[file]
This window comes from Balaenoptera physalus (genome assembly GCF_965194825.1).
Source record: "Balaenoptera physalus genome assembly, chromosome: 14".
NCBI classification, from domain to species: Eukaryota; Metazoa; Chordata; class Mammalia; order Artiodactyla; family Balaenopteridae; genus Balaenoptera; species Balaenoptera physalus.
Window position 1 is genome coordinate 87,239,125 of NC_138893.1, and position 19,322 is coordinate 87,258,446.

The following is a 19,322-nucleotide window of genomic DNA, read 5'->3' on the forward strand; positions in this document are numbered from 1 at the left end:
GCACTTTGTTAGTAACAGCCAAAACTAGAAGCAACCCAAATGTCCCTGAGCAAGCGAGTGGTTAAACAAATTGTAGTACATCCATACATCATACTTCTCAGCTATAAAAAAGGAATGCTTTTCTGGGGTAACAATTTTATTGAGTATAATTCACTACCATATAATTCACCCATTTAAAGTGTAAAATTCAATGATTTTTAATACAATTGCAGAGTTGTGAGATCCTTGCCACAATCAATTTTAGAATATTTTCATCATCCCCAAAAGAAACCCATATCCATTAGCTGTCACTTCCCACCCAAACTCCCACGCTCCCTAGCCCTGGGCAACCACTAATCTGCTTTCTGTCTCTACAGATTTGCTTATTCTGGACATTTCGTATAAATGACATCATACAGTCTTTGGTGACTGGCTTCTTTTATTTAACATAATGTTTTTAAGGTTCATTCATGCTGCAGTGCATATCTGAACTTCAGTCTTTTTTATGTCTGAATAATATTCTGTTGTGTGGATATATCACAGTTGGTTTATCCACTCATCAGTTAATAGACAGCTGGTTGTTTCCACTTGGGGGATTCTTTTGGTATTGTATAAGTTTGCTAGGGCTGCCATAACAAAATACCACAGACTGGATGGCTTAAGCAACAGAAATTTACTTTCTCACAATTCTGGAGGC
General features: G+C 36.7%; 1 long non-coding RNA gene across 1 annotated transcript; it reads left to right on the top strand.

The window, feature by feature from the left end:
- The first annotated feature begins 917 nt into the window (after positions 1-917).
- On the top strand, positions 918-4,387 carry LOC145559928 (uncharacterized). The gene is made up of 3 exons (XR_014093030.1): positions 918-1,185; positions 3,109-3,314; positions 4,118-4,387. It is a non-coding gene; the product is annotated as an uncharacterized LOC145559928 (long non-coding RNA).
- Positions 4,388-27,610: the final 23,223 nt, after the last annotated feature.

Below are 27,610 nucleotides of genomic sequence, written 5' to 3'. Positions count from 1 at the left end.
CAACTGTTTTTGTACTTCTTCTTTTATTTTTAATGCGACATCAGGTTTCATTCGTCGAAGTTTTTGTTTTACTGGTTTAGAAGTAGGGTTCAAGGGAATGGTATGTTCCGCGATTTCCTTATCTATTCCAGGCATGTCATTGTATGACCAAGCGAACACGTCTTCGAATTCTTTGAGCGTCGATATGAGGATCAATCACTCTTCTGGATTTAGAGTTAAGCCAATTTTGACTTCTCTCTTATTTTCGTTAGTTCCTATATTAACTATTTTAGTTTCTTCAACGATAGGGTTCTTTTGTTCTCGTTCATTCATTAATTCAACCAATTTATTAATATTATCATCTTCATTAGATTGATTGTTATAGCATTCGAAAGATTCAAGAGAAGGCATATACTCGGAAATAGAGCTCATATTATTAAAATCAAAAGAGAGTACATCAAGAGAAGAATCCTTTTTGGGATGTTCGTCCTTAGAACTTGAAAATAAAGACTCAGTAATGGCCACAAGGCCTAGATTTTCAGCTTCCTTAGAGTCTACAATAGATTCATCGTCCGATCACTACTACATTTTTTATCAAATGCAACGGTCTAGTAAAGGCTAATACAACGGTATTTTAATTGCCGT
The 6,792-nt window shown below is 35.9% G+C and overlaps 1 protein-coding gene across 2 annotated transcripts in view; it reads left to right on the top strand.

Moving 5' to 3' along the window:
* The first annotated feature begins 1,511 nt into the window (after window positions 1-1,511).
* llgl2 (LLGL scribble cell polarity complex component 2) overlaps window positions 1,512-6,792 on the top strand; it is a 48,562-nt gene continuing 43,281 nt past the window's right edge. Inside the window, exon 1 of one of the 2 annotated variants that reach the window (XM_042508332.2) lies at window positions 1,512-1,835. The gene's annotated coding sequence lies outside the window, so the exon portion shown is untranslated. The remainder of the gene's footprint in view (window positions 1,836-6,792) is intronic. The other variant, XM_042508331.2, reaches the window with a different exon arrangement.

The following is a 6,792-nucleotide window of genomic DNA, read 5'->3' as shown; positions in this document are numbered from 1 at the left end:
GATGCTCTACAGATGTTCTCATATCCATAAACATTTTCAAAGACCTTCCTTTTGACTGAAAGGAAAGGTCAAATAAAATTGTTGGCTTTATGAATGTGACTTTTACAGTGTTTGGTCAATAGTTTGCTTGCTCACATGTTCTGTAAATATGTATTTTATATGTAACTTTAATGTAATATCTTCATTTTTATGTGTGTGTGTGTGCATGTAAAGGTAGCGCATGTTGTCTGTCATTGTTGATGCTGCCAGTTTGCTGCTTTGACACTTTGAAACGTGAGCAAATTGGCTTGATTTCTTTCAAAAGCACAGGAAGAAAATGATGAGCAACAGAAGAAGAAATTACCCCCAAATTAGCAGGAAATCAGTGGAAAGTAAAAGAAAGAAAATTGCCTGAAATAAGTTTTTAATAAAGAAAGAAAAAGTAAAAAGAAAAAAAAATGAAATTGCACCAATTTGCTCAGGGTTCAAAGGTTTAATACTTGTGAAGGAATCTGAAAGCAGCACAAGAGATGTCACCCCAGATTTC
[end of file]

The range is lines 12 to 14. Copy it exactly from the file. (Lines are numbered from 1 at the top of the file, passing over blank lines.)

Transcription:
Below are 27,610 nucleotides of genomic sequence, written 5' to 3'. Positions count from 1 at the left end.
CAACTGTTTTTGTACTTCTTCTTTTATTTTTAATGCGACATCAGGTTTCATTCGTCGAAGTTTTTGTTTTACTGGTTTAGAAGTAGGGTTCAAGGGAATGGTATGTTCCGCGATTTCCTTATCTATTCCAGGCATGTCATTGTATGACCAAGCGAACACGTCTTCGAATTCTTTGAGCGTCGATATGAGGATCAATCACTCTTCTGGATTTAGAGTTAAGCCAATTTTGACTTCTCTCTTATTTTCGTTAGTTCCTATATTAACTATTTTAGTTTCTTCAACGATAGGGTTCTTTTGTTCTCGTTCATTCATTAATTCAACCAATTTATTAATATTATCATCTTCATTAGATTGATTGTTATAGCATTCGAAAGATTCAAGAGAAGGCATATACTCGGAAATAGAGCTCATATTATTAAAATCAAAAGAGAGTACATCAAGAGAAGAATCCTTTTTGGGATGTTCGTCCTTAGAACTTGAAAATAAAGACTCAGTAATGGCCACAAGGCCTAGATTTTCAGCTTCCTTAGAGTCTACAATAGATTCATCGTCCGATCACTACTACATTTTTTATCAAATGCAACGGTCTAGTAAAGGCTAATACAACGGTATTTTAATTGCCGT
The 6,792-nt window shown below is 35.9% G+C and overlaps 1 protein-coding gene across 2 annotated transcripts in view; it reads left to right on the top strand.